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My history with the TTA

Context

I was born at precisely the right time (the early 1970's) to be around to witness a sea change in the science fiction world -- things that younger fans probably take for granted, having known no other situation.   In those days, effects technology was not very advanced, and visual sci-fi was still crawling out of the 1950's B-movie phase.  Unless it was science fiction literature (novels and such), it probably was not terribly high quality or realistic, especially if it was visual media (films and the like).  By the time I had reached childhood and was aware of events surrounding me, this situation was ripe for change.

This occurred with the release of the film Star Wars, and the subsequent marketting phenomenon.  I liked science fiction before the film, but it was a distant sort of affinity until then.  After that point, my involvement with sci-fi was so significant that now, I cannot even concieve what my life's path might have been if it hadn't happened.  I became a confirmed fan.

Discovery

Shortly afterward in the UK (1978), a book was published titled Spacecraft 2000 to 2100 AD, referring to itself as a "Terran Trade Authority Handbook", authored by Stewart Cowley.  It was an art/story book, combining various pieces of science fiction cover art into a cohesive storyline, written in the form of a ship recognition manual.  The story purported to cover (as historical events) the eponymous period in Earth's development, summarizing the formation of a world government, the development of new technologies, first contact, and the first interstellar war.  It was forward-looking, but predicting events that were concievably to occur within the reader's lifetime.  It was neither overtly optimistic (ala Star Trek) nor depressingly pessimistic, instead presenting things matter-of-factly, as if they had been real events which the reader had somehow magically been granted the ability to glimpse early.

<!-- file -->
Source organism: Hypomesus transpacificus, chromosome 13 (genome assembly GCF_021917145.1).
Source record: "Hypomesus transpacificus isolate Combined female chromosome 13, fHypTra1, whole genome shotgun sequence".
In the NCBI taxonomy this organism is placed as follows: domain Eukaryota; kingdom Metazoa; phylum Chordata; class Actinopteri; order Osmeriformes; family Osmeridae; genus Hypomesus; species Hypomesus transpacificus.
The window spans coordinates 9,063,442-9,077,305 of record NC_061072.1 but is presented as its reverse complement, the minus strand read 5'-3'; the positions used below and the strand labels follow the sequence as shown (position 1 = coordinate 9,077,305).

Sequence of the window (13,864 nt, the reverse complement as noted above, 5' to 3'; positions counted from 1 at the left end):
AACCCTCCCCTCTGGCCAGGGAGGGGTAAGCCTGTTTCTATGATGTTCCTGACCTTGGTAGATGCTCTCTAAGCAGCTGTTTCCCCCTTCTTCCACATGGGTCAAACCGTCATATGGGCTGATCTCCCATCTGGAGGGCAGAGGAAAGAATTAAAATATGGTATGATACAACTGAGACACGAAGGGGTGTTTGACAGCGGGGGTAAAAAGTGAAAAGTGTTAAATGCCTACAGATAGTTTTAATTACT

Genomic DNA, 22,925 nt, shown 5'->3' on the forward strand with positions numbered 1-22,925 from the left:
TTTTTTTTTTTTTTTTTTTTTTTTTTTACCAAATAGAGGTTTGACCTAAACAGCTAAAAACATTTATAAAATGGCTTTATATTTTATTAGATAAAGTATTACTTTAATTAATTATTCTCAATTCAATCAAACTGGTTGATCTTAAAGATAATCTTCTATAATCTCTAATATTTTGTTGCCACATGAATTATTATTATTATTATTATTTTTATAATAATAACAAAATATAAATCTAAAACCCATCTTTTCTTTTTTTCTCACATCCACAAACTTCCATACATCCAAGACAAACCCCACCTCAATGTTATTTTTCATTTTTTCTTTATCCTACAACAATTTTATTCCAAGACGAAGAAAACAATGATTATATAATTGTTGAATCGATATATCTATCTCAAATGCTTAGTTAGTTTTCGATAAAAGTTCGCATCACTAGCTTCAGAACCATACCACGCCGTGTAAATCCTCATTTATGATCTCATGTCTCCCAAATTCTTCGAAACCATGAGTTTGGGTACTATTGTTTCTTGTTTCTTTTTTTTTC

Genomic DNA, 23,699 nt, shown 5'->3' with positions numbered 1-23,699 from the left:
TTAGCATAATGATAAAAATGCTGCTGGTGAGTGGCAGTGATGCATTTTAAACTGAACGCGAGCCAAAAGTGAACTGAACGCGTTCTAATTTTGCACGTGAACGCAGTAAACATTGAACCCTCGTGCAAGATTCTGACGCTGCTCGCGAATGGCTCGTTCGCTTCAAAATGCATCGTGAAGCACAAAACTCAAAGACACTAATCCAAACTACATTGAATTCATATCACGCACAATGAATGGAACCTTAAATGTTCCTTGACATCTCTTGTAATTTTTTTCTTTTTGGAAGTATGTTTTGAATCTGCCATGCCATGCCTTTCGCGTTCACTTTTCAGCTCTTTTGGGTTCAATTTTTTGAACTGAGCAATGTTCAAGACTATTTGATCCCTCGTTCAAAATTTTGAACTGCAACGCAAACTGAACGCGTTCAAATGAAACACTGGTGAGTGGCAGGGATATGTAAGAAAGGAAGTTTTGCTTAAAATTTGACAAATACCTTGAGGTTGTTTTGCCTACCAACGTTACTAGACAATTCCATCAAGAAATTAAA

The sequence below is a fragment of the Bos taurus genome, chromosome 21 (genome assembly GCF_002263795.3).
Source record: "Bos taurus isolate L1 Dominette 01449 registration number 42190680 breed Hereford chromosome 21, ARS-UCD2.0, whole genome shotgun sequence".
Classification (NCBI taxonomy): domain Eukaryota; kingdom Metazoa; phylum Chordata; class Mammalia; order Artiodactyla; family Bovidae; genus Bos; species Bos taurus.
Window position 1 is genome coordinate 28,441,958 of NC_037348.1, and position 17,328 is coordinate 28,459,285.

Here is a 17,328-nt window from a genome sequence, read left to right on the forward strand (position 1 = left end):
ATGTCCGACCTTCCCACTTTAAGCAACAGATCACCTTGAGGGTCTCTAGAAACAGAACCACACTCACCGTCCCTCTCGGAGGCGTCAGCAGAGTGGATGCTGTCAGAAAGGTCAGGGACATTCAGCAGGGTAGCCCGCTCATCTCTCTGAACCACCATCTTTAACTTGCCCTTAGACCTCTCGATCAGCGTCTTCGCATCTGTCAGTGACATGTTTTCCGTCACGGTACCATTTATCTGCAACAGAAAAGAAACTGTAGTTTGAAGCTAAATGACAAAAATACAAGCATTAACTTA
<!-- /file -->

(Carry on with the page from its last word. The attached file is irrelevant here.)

The book spread all over the world, eventually resulting in over 800,000 copies printed and translation into at least eight languages.  No doubt the series fed on the popularity of Star Wars.  I stumbled onto a copy around this time, during one of our infrequent visits to a local mall (and even less frequent visits to an actual bookstore).  I fell in love instantly, and had to have it.  After somehow managing to convince my parents to buy it, my life-long relationship with the TTA was born.  In its own way, it was just as influential a part of my childhood as Star Wars was, such as being a major reason I'm interested in painting and other 2D art, and I have fond memories of flipping through the book over and over for years, lovingly analyzing the details of the art and text and extrapolating on the world in my head.  (I still have that self-same copy of Spacecraft, somewhat the worse for wear, almost thirty years later.)

Gaming

By 1992-3, I had gotten into RPGs and even experimented with using the TTA as a setting (without much luck, however, as I was too new at it).  I also discovered around this time that I was not, in fact, the only person that had a copy of this book (even in the relative backwater of genre culture that I live in), when I saw one at the house of someone I had recently met in gaming.

3D